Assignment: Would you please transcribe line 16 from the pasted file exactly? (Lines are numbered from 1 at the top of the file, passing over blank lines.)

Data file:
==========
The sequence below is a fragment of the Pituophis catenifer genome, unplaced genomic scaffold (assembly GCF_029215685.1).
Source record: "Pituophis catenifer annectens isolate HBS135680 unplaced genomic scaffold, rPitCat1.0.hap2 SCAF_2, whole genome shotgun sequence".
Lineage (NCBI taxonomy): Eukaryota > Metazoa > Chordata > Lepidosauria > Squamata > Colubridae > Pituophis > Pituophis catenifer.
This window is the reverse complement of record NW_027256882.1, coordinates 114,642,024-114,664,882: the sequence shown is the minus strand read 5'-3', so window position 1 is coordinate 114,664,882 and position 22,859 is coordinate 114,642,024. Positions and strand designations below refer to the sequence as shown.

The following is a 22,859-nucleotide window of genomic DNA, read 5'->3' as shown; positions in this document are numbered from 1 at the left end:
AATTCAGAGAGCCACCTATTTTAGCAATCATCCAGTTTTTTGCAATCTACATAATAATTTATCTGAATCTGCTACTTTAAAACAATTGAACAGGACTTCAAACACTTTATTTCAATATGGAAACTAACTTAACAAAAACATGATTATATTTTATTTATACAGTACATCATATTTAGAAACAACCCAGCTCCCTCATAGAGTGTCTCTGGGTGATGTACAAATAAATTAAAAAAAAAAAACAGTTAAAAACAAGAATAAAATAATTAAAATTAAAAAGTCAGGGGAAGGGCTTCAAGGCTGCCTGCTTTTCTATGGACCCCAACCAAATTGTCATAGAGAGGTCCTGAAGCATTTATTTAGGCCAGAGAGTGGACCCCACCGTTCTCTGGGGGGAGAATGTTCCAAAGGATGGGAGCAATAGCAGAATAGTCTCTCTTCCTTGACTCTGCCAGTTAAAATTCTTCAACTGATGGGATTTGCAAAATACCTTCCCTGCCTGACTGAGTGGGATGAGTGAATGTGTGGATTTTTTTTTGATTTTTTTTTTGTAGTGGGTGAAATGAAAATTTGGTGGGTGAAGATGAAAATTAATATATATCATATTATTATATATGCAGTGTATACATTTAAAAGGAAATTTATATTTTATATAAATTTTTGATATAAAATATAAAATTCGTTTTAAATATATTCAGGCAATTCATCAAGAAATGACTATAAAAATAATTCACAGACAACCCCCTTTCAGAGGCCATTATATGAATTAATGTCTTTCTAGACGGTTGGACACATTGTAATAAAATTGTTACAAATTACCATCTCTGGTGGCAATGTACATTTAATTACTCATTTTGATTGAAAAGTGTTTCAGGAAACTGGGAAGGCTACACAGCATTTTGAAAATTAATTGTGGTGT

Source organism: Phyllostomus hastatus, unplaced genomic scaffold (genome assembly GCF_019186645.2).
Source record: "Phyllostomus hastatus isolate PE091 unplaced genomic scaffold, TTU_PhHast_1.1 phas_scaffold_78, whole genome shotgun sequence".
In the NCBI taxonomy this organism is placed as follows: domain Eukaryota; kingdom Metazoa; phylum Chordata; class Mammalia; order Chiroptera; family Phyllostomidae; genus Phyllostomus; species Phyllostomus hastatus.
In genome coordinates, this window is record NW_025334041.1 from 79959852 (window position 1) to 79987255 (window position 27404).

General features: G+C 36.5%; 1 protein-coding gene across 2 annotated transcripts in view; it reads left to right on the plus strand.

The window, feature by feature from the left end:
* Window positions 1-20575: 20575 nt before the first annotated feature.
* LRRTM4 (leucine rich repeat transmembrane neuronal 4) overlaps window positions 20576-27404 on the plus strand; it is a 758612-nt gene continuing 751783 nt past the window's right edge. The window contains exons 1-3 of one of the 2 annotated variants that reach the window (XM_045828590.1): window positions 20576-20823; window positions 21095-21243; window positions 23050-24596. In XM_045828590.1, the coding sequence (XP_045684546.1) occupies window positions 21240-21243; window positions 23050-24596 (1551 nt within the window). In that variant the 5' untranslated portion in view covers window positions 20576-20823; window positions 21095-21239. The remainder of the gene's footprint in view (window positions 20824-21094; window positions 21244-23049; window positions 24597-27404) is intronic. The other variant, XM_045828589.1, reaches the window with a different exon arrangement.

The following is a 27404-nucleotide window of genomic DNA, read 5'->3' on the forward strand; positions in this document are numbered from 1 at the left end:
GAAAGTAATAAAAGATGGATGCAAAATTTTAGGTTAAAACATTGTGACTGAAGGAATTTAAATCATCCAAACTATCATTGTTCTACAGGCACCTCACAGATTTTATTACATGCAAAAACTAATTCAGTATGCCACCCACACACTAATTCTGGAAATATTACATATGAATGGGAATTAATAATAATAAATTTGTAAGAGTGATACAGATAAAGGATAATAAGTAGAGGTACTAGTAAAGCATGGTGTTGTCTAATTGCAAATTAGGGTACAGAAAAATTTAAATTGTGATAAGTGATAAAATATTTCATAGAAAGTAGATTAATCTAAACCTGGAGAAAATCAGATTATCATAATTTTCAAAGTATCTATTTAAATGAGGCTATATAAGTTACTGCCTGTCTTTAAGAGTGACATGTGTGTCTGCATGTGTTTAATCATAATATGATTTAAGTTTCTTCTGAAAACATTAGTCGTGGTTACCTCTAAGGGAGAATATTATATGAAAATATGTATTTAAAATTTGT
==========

GAAAGTAATAAAAGATGGATGCAAAATTTTAGGTTAAAACATTGTGACTGAAGGAATTTAAATCATCCAAACTATCATTGTTCTACAGGCACCTCACAGATTTTATTACATGCAAAAACTAATTCAGTATGCCACCCACACACTAATTCTGGAAATATTACATATGAATGGGAATTAATAATAATAAATTTGTAAGAGTGATACAGATAAAGGATAATAAGTAGAGGTACTAGTAAAGCATGGTGTTGTCTAATTGCAAATTAGGGTACAGAAAAATTTAAATTGTGATAAGTGATAAAATATTTCATAGAAAGTAGATTAATCTAAACCTGGAGAAAATCAGATTATCATAATTTTCAAAGTATCTATTTAAATGAGGCTATATAAGTTACTGCCTGTCTTTAAGAGTGACATGTGTGTCTGCATGTGTTTAATCATAATATGATTTAAGTTTCTTCTGAAAACATTAGTCGTGGTTACCTCTAAGGGAGAATATTATATGAAAATATGTATTTAAAATTTGT